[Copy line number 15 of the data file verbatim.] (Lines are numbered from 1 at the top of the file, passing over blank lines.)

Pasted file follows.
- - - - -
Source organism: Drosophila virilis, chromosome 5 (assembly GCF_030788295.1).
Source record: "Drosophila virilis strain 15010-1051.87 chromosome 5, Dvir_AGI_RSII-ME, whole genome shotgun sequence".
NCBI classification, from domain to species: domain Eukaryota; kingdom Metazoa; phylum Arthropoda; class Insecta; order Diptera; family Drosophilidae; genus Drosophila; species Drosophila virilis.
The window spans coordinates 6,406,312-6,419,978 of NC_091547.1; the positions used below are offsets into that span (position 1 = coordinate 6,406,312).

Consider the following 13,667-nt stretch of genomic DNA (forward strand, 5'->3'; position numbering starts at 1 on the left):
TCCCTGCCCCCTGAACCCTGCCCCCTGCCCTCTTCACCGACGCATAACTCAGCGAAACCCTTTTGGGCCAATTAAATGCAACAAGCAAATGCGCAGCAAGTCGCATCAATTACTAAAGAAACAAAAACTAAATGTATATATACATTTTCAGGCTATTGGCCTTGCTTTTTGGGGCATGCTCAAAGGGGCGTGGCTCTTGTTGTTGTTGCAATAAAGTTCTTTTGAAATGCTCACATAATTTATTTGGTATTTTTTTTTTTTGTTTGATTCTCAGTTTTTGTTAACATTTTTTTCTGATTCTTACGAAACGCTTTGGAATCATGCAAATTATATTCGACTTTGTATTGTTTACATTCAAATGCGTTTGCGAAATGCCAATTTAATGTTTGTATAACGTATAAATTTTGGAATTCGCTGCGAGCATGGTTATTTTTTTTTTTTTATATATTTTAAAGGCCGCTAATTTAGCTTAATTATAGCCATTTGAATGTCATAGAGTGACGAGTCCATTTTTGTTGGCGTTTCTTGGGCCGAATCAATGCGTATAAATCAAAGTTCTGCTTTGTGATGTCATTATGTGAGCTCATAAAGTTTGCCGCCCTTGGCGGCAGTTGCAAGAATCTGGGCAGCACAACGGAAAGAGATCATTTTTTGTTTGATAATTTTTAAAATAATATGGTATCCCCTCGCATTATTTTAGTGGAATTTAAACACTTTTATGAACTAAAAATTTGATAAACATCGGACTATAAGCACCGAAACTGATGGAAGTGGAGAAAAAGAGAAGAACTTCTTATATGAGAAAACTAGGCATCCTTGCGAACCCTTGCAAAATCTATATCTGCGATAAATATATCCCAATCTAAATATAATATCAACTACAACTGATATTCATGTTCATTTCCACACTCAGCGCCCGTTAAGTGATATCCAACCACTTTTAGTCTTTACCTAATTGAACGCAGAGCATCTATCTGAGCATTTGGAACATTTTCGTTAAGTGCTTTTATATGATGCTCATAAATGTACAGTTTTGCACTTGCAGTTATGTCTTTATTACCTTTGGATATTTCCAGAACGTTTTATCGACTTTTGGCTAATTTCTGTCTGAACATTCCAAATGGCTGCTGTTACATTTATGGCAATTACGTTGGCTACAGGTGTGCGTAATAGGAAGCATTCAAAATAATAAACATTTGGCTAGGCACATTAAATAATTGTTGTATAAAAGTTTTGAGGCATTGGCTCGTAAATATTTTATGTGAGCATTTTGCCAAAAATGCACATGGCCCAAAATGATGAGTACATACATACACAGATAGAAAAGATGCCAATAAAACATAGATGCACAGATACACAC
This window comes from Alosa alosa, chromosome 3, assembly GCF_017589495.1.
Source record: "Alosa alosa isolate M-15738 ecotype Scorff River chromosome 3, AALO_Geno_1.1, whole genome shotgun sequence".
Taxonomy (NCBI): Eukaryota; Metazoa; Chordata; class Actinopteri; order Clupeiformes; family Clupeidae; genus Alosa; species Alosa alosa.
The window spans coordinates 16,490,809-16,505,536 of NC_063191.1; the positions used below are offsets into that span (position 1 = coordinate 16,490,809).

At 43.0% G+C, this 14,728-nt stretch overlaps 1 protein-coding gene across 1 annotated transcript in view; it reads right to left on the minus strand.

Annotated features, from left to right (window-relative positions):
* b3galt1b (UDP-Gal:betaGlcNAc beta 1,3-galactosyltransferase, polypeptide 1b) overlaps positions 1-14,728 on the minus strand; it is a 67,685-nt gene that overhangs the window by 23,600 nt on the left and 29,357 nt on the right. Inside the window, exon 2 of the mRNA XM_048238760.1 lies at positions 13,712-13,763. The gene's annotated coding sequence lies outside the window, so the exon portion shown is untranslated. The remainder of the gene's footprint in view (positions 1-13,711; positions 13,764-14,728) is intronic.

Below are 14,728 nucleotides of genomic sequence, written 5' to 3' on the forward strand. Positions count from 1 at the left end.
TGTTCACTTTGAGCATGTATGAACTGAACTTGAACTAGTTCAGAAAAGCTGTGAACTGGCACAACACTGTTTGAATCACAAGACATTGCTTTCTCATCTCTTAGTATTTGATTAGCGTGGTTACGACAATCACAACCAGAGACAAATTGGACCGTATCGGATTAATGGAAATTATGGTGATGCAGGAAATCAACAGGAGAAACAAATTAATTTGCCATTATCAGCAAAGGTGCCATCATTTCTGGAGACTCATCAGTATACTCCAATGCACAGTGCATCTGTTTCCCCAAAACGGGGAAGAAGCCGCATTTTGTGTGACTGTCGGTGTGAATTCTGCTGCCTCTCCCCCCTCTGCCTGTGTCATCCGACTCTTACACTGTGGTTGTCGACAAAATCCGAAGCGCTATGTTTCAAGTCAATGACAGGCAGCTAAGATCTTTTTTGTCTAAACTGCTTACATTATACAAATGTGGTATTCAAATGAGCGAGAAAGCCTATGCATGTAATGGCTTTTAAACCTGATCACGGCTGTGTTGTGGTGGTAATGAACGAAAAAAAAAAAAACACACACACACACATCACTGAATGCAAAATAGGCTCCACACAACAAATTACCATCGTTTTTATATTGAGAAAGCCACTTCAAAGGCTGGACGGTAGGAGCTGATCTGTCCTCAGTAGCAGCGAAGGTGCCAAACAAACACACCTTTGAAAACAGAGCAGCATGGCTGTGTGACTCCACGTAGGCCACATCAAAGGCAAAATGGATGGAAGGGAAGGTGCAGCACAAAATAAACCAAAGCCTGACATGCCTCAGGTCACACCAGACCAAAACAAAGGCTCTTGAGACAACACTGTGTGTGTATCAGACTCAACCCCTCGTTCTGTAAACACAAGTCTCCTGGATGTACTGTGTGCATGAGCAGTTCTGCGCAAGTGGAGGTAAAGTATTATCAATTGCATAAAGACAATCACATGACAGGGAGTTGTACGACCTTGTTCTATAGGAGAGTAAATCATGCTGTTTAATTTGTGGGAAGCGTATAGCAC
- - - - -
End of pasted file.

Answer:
TGTTCACTTTGAGCATGTATGAACTGAACTTGAACTAGTTCAGAAAAGCTGTGAACTGGCACAACACTGTTTGAATCACAAGACATTGCTTTCTCATCTCTTAGTATTTGATTAGCGTGGTTACGACAATCACAACCAGAGACAAATTGGACCGTATCGGATTAATGGAAATTATGGTGATGCAGGAAATCAACAGGAGAAACAAATTAATTTGCCATTATCAGCAAAGGTGCCATCATTTCTGGAGACTCATCAGTATACTCCAATGCACAGTGCATCTGTTTCCCCAAAACGGGGAAGAAGCCGCATTTTGTGTGACTGTCGGTGTGAATTCTGCTGCCTCTCCCCCCTCTGCCTGTGTCATCCGACTCTTACACTGTGGTTGTCGACAAAATCCGAAGCGCTATGTTTCAAGTCAATGACAGGCAGCTAAGATCTTTTTTGTCTAAACTGCTTACATTATACAAATGTGGTATTCAAATGAGCGAGAAAGCCTATGCATGTAATGGCTTTTAAACCTGATCACGGCTGTGTTGTGGTGGTAATGAACGAAAAAAAAAAAAACACACACACACACATCACTGAATGCAAAATAGGCTCCACACAACAAATTACCATCGTTTTTATATTGAGAAAGCCACTTCAAAGGCTGGACGGTAGGAGCTGATCTGTCCTCAGTAGCAGCGAAGGTGCCAAACAAACACACCTTTGAAAACAGAGCAGCATGGCTGTGTGACTCCACGTAGGCCACATCAAAGGCAAAATGGATGGAAGGGAAGGTGCAGCACAAAATAAACCAAAGCCTGACATGCCTCAGGTCACACCAGACCAAAACAAAGGCTCTTGAGACAACACTGTGTGTGTATCAGACTCAACCCCTCGTTCTGTAAACACAAGTCTCCTGGATGTACTGTGTGCATGAGCAGTTCTGCGCAAGTGGAGGTAAAGTATTATCAATTGCATAAAGACAATCACATGACAGGGAGTTGTACGACCTTGTTCTATAGGAGAGTAAATCATGCTGTTTAATTTGTGGGAAGCGTATAGCAC